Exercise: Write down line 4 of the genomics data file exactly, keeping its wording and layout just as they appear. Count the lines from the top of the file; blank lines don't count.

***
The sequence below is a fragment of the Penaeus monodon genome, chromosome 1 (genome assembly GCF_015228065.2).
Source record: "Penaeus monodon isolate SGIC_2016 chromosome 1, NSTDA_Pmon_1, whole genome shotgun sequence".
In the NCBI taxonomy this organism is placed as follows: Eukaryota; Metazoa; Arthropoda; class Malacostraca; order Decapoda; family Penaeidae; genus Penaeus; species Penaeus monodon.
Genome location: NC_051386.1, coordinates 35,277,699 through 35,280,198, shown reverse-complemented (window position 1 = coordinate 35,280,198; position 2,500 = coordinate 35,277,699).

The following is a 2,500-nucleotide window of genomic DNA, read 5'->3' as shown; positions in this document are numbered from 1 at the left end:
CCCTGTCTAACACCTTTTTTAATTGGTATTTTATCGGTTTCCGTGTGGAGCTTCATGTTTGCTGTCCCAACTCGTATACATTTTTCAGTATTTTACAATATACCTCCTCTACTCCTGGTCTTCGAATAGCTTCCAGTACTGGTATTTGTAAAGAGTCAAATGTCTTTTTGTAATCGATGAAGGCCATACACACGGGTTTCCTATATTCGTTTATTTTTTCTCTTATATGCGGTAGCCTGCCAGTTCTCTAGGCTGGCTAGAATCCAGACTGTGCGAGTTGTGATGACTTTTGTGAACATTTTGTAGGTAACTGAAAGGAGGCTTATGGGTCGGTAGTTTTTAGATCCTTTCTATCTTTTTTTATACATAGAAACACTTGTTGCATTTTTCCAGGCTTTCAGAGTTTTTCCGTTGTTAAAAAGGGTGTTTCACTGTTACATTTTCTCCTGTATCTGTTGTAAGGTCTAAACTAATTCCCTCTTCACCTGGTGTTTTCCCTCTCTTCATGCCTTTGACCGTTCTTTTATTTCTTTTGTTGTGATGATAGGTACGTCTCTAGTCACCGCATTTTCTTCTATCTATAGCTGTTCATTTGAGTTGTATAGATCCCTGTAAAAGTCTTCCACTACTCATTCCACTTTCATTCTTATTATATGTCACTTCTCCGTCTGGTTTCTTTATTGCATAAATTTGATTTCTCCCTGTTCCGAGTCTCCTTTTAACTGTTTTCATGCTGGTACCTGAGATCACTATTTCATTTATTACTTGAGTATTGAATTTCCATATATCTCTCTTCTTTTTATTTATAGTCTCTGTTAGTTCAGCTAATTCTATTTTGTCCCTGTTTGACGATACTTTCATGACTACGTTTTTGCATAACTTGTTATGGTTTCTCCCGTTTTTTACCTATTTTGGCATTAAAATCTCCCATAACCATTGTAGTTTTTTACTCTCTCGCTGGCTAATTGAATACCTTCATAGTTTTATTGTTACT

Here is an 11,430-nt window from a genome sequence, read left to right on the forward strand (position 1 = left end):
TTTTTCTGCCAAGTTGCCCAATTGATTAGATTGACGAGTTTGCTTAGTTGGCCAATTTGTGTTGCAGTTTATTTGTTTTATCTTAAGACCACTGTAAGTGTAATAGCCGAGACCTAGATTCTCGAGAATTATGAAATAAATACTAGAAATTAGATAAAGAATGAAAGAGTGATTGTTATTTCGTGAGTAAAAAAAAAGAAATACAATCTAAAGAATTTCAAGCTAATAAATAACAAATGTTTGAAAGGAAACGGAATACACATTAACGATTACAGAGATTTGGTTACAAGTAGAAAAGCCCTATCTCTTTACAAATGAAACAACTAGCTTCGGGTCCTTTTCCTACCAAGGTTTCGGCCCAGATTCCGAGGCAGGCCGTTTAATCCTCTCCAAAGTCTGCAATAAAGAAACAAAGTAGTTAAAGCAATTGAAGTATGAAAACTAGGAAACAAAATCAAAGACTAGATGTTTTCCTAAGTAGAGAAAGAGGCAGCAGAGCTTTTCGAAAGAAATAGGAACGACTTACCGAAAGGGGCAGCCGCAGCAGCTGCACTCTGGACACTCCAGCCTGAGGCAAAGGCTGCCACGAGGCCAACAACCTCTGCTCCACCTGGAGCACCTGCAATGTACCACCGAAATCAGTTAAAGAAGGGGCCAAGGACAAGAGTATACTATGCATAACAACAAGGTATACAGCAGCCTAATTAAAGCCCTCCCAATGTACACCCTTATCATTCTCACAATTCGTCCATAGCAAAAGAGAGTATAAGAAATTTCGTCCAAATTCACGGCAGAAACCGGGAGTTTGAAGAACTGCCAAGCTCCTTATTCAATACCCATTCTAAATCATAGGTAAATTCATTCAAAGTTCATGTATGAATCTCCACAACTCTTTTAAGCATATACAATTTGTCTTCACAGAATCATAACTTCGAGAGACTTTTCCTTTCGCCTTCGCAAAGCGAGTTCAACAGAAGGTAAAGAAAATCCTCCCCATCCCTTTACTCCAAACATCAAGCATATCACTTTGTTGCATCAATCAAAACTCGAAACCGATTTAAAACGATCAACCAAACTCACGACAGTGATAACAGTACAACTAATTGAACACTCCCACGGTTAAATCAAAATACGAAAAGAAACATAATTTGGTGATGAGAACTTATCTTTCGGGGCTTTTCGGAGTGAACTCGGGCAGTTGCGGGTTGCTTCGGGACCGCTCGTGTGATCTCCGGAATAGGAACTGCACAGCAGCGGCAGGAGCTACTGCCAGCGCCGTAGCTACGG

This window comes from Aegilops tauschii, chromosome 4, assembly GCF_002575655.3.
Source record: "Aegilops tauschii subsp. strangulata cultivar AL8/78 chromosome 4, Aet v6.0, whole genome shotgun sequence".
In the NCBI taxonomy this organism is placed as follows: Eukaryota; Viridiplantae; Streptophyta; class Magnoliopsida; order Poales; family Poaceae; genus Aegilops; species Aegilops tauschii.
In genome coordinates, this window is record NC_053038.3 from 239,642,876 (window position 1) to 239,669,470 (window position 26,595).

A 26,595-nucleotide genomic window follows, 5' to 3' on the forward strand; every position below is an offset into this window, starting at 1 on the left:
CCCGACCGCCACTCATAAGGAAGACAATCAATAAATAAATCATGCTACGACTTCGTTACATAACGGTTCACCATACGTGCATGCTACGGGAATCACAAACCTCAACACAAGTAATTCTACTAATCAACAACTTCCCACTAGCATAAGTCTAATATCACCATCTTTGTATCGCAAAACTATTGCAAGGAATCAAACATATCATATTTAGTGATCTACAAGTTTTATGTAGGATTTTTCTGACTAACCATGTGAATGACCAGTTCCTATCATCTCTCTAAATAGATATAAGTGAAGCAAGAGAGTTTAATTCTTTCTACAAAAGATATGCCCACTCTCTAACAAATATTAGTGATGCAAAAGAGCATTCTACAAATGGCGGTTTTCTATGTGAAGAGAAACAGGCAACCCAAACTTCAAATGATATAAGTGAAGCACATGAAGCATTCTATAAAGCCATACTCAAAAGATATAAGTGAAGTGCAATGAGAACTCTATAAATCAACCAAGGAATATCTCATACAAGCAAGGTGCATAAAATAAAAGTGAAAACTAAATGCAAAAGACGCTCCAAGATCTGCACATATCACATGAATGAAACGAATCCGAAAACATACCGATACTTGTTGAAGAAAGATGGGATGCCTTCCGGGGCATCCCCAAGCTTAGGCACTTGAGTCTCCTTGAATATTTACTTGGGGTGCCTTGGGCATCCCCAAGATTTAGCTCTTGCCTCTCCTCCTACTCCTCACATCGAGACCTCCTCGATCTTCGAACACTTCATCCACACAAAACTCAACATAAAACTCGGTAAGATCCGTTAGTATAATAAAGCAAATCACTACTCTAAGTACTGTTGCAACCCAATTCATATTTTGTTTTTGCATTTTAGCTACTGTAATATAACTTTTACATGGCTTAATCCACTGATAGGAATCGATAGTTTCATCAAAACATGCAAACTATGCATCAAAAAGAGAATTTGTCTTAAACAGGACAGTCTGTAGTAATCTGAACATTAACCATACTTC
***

Genome location: NC_051386.1, coordinates 35,277,699 through 35,280,198, shown reverse-complemented (window position 1 = coordinate 35,280,198; position 2,500 = coordinate 35,277,699).